Work by the late contemporary artist David Ireland — known for finding beauty in everyday objects — is living on, in his home at 500 Capp St. in San Francisco’s Mission.
The century-old Italianate-style house, which Ireland filled with his own site-specific pieces and made into a work of art in its own right, is opening to the public this week after a loving and complex two-year preservation project.
“His ideas and creative spirit are ingrained in the artist community here, and it’s an honor to lead this collaborative effort to ensure the ongoing life of the space and to extend his legacy,” said art patron and philanthropist Carlie Wilmans, who purchased the building for $850,000 in 2008 to keep it from developers’ hands (Ireland died in 2009) and established a foundation to foster its success into the future.
At a preview event Tuesday, Wilmans, along with representatives from Jensen Architects and Architectural Resources Group, which handled the delicate $2 million restoration, said their goal was not only to maintain the property’s artistic and historical integrity, but to maximize its function, for everybody’s benefit.
“David actively curated his home, so we have no intention of placing a bell jar over the house. The house will remain a dynamic and vital space for ongoing artistic dialogue,” said Wilmans, noting that artists’ residencies are among the 500 Capp Street Foundation’s plans for the space.
Work done on the house included a new concrete foundation, stabilization of the interior and new lead-free paint, as well as the addition of an elevator, study center, gallery and outdoor terrace.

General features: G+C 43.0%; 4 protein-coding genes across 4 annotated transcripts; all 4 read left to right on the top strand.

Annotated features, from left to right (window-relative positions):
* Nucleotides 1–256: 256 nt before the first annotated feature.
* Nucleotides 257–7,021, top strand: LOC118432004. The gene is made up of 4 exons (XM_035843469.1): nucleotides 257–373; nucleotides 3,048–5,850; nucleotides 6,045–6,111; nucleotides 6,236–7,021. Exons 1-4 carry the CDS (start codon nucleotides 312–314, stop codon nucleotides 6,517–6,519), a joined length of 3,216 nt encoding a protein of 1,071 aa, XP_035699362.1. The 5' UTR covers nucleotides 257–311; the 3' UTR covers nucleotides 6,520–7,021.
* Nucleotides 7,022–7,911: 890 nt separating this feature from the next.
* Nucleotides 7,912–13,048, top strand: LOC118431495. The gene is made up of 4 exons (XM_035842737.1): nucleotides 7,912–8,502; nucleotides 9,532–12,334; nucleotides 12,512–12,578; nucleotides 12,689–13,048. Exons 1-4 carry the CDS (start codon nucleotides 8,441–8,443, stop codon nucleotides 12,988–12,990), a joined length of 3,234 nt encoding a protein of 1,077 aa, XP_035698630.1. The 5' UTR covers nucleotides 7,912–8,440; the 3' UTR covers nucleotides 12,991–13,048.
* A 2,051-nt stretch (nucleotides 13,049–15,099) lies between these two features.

Opening Friday and continuing through March 19, 500 Capp Street’s inaugural exhibition “David Ireland’s House” includes the artist’s most iconic sculptures, drawings, furniture, ephemera, photographs and other objects from the home’s 3,000-piece collection.
Ireland, whose work is in the Museum of Modern Art, Smithsonian and San Francisco Museum of Modern Art, was influenced by travels in Africa as well studies in printmaking and industrial arts at Oakland’s California College of Arts and Crafts.
Yet his residence for 30 years at 500 Capp St., where he mentored young artists (particularly from the San Francisco Art Institute, a place where he also studied), was his main source for material and inspiration.
IF YOU GO
David Ireland House Grand Opening Celebration
Where: 500 Capp St., S.F.
When: 11 a.m. to 4 p.m. Jan. 15-17
Tickets: $15 to $20 (tours require reservations)
Contact: (415) 986-1571, http://500cappstreet.org/
Note: “6 Block Scores,” free programming by Southern Exposure presented in response to Ireland’s life and work, takes place from noon to 5 p.m. Jan. 16, outdoors on 20th Street, between Capp and Harrison streets.